It’s over a year since it was first reported that Photoshop was coming to the iPad, promising pretty much the complete version of the software you get on the desktop, but for your Apple tablet. Now, Photoshop CC for iPad is almost ready to be launched but according to a report on Bloomberg, it has some key features missing.
According to the Canon Singapore website, the Canon Digital Photo Professional Express app for the iPad will require a monthly subscription fee from October 2019. The full details have not yet been released, with more to come soon. Right now, they just say that as of version 1.2.0, it will be subscription only.
Released in October last year, DPP Express has been a free app so far, for the iPad only. But with an App Store rating of only 1.6, it seems odd to suddenly make it subscription only. It is possible that this won’t happen for all regions, as it only appears to have shown up with Canon Singapore so far, but chances are, it’ll be global.
This is interesting for your iOS folks. There’s a new Kickstarter in town for something called the HyperCube. It’s an interesting little device that sits in between your phone’s charger cable and the USB socket and provides a microSD slot as well as a USB slot for plugging in a hard drive, SSD or flash drive.
When it hits retail (which won’t be for a while), it’s going to be $49, although it’s as low as $29 right now through the Kickstarter campaign.
While many Canon shooters process their images on the desktop with something like Lightroom or Capture One, Canon’s Digital Photo Pro software doesn’t suck. A lot of Canon photographers still use it and recommend it to newer photographers who want to shoot raw without getting locked into a subscription or buying expensive software.
But as more photographers start to include tablets into their workflow, software needs to adapt. While Canon may sometimes take time to adapt, they’ve now released DPP Express; A version of Digital Photo Pro for the iPad and iPad Pro.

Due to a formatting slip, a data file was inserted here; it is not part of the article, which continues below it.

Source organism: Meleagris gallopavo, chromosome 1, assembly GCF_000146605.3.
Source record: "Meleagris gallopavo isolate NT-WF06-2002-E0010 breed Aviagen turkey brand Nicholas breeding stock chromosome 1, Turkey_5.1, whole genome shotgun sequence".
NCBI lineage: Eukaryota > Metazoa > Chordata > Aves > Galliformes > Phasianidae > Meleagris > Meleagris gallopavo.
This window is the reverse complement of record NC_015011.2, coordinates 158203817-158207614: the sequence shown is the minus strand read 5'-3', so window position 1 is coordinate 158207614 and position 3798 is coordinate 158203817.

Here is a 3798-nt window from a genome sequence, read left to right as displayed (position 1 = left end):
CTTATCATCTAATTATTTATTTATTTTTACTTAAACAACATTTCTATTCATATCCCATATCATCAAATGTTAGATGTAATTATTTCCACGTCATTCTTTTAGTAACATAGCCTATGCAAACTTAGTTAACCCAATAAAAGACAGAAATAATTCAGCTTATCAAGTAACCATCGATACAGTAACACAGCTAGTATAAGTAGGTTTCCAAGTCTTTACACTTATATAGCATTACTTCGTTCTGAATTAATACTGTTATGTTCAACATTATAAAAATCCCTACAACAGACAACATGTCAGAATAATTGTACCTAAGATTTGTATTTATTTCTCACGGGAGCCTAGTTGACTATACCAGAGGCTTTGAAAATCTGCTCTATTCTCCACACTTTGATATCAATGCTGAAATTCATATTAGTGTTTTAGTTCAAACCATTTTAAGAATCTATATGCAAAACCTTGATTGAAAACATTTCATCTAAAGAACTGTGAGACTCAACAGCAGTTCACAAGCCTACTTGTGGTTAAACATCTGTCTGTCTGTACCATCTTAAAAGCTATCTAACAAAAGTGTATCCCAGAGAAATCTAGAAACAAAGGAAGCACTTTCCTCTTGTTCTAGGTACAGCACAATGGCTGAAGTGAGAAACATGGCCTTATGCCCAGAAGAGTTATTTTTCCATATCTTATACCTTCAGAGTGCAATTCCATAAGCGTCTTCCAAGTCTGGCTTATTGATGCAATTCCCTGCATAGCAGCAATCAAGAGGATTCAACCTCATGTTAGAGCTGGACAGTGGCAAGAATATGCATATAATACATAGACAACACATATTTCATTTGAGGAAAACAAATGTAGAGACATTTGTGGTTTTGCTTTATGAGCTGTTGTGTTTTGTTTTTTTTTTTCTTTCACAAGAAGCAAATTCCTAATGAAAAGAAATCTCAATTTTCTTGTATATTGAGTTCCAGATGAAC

Popular iPad Pro photo editing app Affinity Photo has just seen a pretty significant update. The updates and new features are the result of direct feedback from users. Serif, the company behind the app, says that there are now over a quarter of a million Affinity Photo for iPad users worldwide. They also say that this has kept them “inspired” to keep pushing the capabilities of the software and what’s possible on a mobile device.
Yes, that’s right, it’s finally coming. Photoshop is to become an iPad app. Apple’s dream of turning the iPad Pro into a desktop replacement is potentially about to become a little more true thanks to a report from Bloomberg today. All I can say is, it’s about time!
Camera+ is one of my favourite iOS apps. It’s almost certainly the one I’ve used the most during the time that I owned iPhones. Whenever I got a new one, it was the first thing I’d install to replace the stock camera app that comes with iOS. It offers a level of control that the native app just can’t (or at least, doesn’t) offer while still offering “easy mode” options for when you want a quick snap.
Launched almost 8 years ago, it’s become one of the most popular 3rd party camera apps out there for iOS. Now they’ve launched a completely new and overhauled Camera+ 2. It’s been “reimagined and rewritten from the ground up” to help optimise efficiency and add new features. It offers improved dual camera support, built-in raw & depth editing, new sharing options and a “Smile Mode”.
Affinity Photo for iPad has rapidly become the hot favourite for editing images on the go. It’s a fantastic piece of software that’s extremely powerful. It contains the same processing engine as the popular Mac and Windows versions, but it’s optimised for the iPad hardware. Now, Affinity Photo for iPad has been updated for the new iOS11 release.
One of the new capabilities Apple added to iOS 11 is the new Files app. The new Affinity Photo update allows you to drag and drop files from the Files app into the app itself. It means that multiple files can be dragged at once for focus stacking, HDR or making panoramas. And you can drag files straight in from emails, including PSDs, with all layers intact.
It’s been a long time coming, but Affinity Photo has finally been released for the iPad. Mac users have had Affinity Photo for a good while now, and Windows users finally got their hands on it last year. And Affinity Photo for iPad uses the exact same backend as the desktop versions. But fully optimised to take advantage of the iPad’s hardware and touch capabilities.
If the trailer’s anything to go by, Affinity Photo’s debut onto the iPad looks like it’s one heck of an app.
It’s not exactly a new idea, but we all know it’s not cool until Apple does it. There have been attempts at a device like this a couple of times before. But it’s just never really taken off. We’re talking about a laptop-like dock for your smartphone. The only one that’s seen any kind of popularity at all is the Motorola Atrix Lapdock. And even that is more amongst the Raspberry Pi crowd than its originally intended target.
Published recently by the US Patent and Trademark Office, Apple’s patent provides their take on the idea. And the idea is very cool. It would be very handy to be able to just plug my phone into a larger screen and keyboard while away from home. But can Apple pull it off? Or is it another “me too!” device that’s doomed to fail?